Statistics, truth and error reduction in sport and exercise sciences
MetadataShow full item record
Other TitlesPerformance measurement
AbstractAcademics have a responsibility to ensure that their research findings are as truthful as possible. In every issue of a scientific journal, a large number of significance tests are reported (usually using PB0.05). Of course, most of these results will be true/correct. Unfortunately, due to the nature of sampling, researchers will occasionally make errors, often referred to as type I (probability a) and type II (probability b) errors. The power of a test (1-b) is the probability of correctly rejecting a false null hypothesis that is, correctly detecting a real or true effect. Factors that are known to influence power include: (1) the level of significance (a), (2) the size of the difference or relationship in the population (the effect), (3) the sample size, and (4) unexplained error variance. As researchers, we have little control over most of these factors. The one factor that we have some influence over, however, is the ability to reduce the unexplained error variance. In the present article, we describe a range of methods that will increase the probability that a researcher has correctly identified a real effect by increasing the power of their statistical tests. Such methods will include ways of designing experiments to reduce error and uncertainty. The use of blocking and randomized block designs will reduce unexplained error, such as adopting matched or repeatedmeasures designs rather than using independent observations. The other method of reducing unexplained errors is to adopt more appropriate (e.g. biologically correct) models and checking the distribution assumptions associated with such models. In conclusion, researchers are responsible for maximizing the likelihood that their results are as accurate and truthful as possible. By carefully planning their experiments and adopting appropriate models, researchers are more likely to publish their findings with a greater degree of confidence, but not certainty.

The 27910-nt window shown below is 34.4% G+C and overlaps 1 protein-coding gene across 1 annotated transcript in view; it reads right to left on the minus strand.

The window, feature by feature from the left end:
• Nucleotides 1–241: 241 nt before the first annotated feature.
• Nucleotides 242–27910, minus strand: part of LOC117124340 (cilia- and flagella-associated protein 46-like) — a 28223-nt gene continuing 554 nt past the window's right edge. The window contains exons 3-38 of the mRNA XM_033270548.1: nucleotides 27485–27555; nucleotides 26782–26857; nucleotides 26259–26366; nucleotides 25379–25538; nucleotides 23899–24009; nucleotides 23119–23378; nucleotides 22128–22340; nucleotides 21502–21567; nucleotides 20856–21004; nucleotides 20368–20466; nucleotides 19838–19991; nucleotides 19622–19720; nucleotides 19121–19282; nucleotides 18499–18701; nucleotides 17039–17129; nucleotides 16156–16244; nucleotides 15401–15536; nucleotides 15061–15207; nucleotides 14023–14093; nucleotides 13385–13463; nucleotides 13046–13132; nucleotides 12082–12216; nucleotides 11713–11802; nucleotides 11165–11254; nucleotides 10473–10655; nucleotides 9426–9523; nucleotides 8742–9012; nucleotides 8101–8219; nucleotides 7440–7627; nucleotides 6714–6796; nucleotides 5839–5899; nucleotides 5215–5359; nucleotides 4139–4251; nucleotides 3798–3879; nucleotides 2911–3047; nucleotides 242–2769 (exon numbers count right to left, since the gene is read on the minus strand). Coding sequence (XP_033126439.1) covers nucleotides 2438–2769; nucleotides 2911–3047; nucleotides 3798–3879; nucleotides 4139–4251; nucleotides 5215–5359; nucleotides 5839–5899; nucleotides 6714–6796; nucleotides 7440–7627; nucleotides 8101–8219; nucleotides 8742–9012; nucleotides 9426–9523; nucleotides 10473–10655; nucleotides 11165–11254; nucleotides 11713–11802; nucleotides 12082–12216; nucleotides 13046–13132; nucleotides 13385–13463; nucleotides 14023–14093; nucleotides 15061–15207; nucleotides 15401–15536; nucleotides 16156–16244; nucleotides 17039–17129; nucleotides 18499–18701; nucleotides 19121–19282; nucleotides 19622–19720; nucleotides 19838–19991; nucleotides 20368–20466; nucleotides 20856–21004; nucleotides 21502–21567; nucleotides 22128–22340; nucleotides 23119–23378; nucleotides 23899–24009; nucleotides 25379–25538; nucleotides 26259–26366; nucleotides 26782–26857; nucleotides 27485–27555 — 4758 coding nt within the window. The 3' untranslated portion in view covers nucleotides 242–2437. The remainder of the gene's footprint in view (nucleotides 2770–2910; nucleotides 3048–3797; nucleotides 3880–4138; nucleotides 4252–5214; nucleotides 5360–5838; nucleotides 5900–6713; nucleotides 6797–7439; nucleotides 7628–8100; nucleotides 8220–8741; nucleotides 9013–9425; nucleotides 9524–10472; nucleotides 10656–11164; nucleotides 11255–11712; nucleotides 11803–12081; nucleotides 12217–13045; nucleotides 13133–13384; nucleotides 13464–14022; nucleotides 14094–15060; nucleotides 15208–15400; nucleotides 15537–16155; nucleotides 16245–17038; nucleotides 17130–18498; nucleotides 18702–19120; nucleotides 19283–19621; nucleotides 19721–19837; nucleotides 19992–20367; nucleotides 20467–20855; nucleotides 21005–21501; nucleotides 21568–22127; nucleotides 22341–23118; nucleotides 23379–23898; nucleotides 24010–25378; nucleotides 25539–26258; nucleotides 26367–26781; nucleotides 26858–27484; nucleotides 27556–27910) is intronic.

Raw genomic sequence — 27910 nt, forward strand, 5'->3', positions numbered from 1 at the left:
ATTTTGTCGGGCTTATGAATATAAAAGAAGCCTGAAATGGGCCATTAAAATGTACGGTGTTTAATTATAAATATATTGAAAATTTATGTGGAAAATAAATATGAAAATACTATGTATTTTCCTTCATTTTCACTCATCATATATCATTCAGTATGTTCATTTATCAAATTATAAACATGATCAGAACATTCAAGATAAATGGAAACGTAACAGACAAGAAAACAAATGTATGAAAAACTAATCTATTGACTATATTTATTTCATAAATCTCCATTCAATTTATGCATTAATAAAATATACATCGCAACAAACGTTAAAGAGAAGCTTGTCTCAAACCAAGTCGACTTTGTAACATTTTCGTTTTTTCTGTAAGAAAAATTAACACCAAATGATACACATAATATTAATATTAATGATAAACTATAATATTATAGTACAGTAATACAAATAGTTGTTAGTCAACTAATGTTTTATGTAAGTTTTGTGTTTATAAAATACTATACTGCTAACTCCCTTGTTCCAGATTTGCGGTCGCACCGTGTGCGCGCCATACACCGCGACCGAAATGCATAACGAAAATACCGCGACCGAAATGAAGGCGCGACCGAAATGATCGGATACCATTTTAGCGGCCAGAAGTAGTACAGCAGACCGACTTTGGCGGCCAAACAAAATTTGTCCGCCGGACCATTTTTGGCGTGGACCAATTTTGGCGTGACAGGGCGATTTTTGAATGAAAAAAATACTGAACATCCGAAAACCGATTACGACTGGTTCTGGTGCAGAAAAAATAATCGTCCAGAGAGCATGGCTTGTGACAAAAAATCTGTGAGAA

CitationEuropean Journal of Sport Science, 7(1): 9-14
PublisherTaylor & Francis
JournalEuropean Journal of Sport Science